The following is an extract from our quarterly outlook, published 23rd June 2014. I’ve included a table of forecasts at the foot of the blog.
The yen fell into a relative slumber in the first half of 2014, USDJPY falling to trade in the 101-104 range for the most part. The momentum towards policy induced weakness waned together with the government’s inability to follow through on the much heralded structural reforms. The BoJ, having done its bit, stood back whilst the consumption tax hike took place and the structural reforms failed to materialise in any meaningful sense.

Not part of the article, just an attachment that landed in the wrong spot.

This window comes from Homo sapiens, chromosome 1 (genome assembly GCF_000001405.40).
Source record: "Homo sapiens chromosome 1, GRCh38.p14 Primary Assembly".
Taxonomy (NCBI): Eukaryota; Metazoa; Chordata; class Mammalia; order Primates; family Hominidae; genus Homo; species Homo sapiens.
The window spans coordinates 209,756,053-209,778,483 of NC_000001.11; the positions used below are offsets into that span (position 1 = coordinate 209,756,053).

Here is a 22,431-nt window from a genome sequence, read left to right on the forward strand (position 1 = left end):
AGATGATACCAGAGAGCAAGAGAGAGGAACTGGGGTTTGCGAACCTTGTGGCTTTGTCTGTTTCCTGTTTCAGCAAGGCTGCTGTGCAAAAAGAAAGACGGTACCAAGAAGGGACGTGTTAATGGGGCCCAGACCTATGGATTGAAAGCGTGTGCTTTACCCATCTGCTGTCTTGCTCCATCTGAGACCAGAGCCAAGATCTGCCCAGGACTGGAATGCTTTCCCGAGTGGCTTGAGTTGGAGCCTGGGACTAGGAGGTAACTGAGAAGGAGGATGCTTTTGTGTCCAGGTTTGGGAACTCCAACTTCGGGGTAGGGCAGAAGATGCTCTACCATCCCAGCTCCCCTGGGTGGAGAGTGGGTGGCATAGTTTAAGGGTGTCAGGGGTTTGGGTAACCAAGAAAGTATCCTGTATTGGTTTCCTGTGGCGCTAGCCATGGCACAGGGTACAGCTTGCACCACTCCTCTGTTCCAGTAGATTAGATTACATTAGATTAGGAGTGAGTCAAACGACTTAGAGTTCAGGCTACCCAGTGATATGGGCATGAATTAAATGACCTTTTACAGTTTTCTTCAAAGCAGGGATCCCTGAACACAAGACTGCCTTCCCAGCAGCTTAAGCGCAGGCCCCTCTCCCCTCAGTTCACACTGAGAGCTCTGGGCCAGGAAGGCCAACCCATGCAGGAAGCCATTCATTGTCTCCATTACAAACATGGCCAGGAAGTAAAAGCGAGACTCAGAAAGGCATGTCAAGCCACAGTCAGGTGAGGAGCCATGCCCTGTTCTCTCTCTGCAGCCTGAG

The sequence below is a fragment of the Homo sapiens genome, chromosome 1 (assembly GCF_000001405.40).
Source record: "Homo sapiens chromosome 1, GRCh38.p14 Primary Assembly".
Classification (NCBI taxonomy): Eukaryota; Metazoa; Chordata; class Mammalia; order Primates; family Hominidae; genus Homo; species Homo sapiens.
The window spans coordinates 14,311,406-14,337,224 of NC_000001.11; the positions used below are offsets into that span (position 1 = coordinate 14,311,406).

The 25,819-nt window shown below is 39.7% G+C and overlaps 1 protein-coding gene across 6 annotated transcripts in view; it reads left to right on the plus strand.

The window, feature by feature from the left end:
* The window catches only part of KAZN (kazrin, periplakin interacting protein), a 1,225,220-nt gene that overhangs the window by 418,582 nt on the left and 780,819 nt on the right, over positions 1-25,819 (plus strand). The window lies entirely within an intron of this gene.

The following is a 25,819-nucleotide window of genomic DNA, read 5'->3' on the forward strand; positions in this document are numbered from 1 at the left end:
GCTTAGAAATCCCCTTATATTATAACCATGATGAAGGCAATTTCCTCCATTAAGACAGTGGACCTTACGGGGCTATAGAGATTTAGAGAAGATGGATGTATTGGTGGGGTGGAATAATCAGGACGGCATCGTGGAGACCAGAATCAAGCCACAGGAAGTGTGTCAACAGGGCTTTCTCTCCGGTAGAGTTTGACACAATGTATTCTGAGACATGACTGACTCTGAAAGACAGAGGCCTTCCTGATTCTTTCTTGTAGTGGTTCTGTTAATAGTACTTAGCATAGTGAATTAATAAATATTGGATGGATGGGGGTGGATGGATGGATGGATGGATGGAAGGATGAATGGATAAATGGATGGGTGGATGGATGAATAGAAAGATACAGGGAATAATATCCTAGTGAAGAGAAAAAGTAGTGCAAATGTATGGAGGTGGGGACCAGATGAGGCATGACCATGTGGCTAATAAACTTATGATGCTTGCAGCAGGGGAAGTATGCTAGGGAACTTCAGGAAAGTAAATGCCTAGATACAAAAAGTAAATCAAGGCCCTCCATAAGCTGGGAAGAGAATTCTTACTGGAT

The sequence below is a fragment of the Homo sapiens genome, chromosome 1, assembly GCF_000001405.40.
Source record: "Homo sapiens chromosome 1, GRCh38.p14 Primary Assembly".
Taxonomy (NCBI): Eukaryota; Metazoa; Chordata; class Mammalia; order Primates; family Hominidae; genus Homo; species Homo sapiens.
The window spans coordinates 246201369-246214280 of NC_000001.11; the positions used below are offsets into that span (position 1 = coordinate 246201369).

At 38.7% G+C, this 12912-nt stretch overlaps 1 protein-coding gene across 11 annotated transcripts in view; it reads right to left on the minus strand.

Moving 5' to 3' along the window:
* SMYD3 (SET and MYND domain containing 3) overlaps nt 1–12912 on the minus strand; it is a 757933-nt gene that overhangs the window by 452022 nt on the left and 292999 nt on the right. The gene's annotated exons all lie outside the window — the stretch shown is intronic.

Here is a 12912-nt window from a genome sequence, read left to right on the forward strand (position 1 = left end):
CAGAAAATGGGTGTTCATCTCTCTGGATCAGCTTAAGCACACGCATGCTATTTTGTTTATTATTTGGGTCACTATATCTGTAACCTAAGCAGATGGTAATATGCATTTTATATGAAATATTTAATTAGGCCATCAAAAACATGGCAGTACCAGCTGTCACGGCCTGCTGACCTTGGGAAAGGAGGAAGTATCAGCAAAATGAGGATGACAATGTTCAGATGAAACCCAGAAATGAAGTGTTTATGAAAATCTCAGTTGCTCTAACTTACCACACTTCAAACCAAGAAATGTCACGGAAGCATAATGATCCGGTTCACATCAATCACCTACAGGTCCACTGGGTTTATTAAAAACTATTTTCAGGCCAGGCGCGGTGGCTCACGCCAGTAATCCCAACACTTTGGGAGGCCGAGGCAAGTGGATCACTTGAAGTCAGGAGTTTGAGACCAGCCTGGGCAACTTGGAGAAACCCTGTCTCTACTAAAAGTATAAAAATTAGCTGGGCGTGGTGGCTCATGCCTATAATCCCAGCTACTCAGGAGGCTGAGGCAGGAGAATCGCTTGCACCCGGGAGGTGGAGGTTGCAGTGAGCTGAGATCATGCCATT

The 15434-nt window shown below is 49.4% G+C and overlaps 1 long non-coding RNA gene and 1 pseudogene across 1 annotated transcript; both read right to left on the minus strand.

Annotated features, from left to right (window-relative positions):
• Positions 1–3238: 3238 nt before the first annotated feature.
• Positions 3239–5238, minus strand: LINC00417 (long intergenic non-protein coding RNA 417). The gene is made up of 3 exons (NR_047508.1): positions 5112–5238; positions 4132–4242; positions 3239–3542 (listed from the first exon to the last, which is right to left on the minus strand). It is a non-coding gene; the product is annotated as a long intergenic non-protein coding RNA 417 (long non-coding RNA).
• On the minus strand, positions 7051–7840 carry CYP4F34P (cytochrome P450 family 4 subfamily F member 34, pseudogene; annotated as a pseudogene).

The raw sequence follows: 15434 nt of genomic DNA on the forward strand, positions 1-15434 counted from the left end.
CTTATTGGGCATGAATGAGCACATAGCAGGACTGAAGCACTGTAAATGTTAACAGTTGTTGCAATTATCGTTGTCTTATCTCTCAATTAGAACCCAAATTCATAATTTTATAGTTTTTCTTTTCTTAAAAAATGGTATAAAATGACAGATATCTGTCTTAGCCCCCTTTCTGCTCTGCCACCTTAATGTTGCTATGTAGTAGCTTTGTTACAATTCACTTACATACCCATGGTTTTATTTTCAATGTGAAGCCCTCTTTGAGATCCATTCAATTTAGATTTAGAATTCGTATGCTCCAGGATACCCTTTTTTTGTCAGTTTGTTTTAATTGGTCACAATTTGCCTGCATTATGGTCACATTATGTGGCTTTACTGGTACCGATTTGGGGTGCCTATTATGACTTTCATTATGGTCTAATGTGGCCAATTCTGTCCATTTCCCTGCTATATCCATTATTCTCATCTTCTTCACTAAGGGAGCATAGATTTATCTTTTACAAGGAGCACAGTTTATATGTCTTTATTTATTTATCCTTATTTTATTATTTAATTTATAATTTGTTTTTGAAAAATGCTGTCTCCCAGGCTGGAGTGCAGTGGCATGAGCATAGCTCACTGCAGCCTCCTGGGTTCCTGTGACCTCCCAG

The outlook for the second half of 2014 is still for a weaker currency, but only modestly so. There are three forces behind this. Firstly, the structural current account surplus that has meant Japan has been the largest creditor nation for the past two decades is moving into negative territory. There is not a strong causal relationship between this and a weaker currency, but it represents a change that will start to impact in the coming quarters and years. Secondly, there is the shift towards greater investment overseas from Japanese investors, something that has been much talked about, but has yet to happen in any meaningful way. That said, the pressures on Japanese savers to enhance returns is getting ever greater. Thirdly, there is a realisation on the part of the government that pushing ahead with structural reforms is the most likely path towards gaining further yen weakness, the BoJ’s ability to further weaken the currency becoming ever more curtailed.